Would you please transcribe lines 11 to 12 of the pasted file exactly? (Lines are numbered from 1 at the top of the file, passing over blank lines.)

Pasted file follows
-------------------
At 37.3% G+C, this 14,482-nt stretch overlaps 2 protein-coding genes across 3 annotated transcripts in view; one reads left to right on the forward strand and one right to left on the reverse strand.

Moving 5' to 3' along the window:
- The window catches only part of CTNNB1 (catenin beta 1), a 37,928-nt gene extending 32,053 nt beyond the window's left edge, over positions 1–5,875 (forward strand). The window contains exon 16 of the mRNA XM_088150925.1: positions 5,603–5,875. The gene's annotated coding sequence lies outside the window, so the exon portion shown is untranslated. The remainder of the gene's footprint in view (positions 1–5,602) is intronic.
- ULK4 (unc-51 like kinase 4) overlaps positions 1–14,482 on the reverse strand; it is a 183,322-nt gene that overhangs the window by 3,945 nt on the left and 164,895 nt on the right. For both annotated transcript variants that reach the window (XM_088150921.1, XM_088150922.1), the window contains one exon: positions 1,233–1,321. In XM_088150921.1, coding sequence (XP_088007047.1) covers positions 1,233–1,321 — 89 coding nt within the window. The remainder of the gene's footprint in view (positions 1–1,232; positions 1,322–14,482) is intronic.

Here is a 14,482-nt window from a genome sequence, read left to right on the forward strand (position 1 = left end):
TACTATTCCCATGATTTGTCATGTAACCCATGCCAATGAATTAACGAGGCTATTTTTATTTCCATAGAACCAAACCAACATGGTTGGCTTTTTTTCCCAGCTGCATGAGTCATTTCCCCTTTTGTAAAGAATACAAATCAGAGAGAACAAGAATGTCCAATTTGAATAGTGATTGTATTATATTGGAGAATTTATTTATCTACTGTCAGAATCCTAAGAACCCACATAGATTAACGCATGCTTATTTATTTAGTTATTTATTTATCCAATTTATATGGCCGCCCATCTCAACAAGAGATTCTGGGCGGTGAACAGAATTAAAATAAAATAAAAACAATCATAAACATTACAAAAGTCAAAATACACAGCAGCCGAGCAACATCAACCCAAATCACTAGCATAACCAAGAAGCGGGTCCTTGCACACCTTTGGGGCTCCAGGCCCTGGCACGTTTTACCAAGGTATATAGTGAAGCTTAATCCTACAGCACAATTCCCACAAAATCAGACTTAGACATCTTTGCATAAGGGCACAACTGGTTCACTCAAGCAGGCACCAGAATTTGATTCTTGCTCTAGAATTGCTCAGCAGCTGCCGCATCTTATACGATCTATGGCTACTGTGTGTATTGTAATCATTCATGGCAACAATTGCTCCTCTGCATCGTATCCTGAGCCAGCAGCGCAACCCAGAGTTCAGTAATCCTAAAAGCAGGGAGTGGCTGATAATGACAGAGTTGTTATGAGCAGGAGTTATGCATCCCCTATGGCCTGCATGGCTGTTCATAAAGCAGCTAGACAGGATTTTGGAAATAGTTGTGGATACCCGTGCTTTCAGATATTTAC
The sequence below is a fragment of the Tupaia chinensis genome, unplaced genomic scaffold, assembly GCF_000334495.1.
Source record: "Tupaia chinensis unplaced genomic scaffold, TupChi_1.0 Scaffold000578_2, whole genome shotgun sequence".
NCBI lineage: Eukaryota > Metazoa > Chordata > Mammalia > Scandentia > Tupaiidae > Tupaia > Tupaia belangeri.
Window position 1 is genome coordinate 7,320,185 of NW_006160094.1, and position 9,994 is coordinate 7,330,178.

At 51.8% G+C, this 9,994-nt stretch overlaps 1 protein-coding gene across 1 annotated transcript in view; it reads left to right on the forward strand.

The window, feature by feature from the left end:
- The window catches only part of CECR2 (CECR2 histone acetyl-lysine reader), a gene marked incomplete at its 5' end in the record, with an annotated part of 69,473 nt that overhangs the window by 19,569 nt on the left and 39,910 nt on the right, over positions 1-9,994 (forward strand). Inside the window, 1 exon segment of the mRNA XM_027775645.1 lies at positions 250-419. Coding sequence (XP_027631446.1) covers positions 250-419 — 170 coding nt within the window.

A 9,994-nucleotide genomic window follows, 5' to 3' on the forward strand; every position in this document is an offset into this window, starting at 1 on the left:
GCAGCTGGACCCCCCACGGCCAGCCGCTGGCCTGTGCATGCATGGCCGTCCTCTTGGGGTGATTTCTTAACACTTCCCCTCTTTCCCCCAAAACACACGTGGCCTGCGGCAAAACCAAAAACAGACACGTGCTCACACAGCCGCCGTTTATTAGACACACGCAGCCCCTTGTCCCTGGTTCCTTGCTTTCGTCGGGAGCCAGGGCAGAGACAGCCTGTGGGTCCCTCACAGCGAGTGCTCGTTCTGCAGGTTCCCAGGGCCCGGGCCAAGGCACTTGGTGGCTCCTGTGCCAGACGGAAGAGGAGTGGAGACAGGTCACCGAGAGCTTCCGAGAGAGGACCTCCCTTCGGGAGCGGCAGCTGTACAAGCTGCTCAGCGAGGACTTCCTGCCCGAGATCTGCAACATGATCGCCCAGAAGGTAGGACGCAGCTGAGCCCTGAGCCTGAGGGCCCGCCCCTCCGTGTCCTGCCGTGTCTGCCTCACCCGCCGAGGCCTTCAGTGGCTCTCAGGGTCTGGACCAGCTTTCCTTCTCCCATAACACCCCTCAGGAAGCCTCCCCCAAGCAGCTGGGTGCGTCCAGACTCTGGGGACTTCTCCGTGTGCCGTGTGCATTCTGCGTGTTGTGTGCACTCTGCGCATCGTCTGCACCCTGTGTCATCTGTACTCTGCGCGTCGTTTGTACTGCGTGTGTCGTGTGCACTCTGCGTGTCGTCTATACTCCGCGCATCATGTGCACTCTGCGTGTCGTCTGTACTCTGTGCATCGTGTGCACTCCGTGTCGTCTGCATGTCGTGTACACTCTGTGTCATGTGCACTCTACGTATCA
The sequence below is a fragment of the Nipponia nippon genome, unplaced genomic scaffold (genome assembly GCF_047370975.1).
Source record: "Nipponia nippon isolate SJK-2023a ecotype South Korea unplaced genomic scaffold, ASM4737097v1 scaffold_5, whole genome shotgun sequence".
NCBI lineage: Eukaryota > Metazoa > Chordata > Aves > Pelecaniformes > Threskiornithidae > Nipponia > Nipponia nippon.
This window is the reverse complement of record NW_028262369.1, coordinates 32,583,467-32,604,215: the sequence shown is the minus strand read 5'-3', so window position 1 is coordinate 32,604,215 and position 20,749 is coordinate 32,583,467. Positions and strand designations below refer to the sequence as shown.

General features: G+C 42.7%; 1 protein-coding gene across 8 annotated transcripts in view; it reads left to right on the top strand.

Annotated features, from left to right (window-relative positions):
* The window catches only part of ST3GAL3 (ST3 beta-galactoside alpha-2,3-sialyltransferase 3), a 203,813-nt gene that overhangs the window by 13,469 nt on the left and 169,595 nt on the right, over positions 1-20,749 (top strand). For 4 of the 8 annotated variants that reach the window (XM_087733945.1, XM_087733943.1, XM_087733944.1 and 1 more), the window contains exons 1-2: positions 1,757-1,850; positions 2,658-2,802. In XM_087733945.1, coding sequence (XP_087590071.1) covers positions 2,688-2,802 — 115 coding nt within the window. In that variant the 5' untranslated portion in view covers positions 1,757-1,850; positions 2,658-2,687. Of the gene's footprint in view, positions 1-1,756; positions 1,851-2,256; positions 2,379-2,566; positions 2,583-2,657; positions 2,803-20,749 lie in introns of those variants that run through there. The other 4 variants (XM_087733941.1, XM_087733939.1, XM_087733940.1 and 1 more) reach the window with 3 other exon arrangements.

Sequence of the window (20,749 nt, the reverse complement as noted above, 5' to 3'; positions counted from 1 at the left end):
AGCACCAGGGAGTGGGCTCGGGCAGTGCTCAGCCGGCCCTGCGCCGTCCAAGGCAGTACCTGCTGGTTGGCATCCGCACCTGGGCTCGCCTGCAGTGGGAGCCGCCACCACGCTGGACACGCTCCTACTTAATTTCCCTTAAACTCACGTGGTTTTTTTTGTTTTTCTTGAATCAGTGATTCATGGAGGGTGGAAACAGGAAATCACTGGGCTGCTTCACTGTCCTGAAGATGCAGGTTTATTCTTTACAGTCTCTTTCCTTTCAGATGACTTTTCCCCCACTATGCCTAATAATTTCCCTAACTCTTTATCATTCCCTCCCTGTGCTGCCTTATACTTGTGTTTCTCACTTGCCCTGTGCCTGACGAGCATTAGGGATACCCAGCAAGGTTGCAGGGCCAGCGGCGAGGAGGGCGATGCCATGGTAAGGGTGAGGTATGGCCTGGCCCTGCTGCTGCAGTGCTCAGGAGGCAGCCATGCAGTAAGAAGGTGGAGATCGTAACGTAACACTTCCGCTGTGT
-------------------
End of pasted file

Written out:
At 51.8% G+C, this 9,994-nt stretch overlaps 1 protein-coding gene across 1 annotated transcript in view; it reads left to right on the forward strand.

The window, feature by feature from the left end: